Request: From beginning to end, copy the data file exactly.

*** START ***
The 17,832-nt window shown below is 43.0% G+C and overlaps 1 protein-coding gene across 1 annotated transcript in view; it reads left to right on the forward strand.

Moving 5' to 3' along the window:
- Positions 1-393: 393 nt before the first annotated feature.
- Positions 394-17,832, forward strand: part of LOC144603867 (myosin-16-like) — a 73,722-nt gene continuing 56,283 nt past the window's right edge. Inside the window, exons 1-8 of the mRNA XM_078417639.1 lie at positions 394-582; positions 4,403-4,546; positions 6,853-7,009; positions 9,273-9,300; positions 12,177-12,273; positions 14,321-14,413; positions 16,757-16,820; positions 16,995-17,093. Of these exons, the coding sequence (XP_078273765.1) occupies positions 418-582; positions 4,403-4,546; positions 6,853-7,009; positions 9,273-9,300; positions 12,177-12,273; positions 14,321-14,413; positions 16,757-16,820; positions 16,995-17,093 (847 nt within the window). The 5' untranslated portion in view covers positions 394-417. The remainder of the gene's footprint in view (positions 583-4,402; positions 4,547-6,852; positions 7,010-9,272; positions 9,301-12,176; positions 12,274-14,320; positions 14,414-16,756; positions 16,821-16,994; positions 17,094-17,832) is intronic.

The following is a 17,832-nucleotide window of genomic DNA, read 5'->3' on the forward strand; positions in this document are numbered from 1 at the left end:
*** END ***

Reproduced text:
The 17,832-nt window shown below is 43.0% G+C and overlaps 1 protein-coding gene across 1 annotated transcript in view; it reads left to right on the forward strand.

Moving 5' to 3' along the window:
- Positions 1-393: 393 nt before the first annotated feature.
- Positions 394-17,832, forward strand: part of LOC144603867 (myosin-16-like) — a 73,722-nt gene continuing 56,283 nt past the window's right edge. Inside the window, exons 1-8 of the mRNA XM_078417639.1 lie at positions 394-582; positions 4,403-4,546; positions 6,853-7,009; positions 9,273-9,300; positions 12,177-12,273; positions 14,321-14,413; positions 16,757-16,820; positions 16,995-17,093. Of these exons, the coding sequence (XP_078273765.1) occupies positions 418-582; positions 4,403-4,546; positions 6,853-7,009; positions 9,273-9,300; positions 12,177-12,273; positions 14,321-14,413; positions 16,757-16,820; positions 16,995-17,093 (847 nt within the window). The 5' untranslated portion in view covers positions 394-417. The remainder of the gene's footprint in view (positions 583-4,402; positions 4,547-6,852; positions 7,010-9,272; positions 9,301-12,176; positions 12,274-14,320; positions 14,414-16,756; positions 16,821-16,994; positions 17,094-17,832) is intronic.

The following is a 17,832-nucleotide window of genomic DNA, read 5'->3' on the forward strand; positions in this document are numbered from 1 at the left end: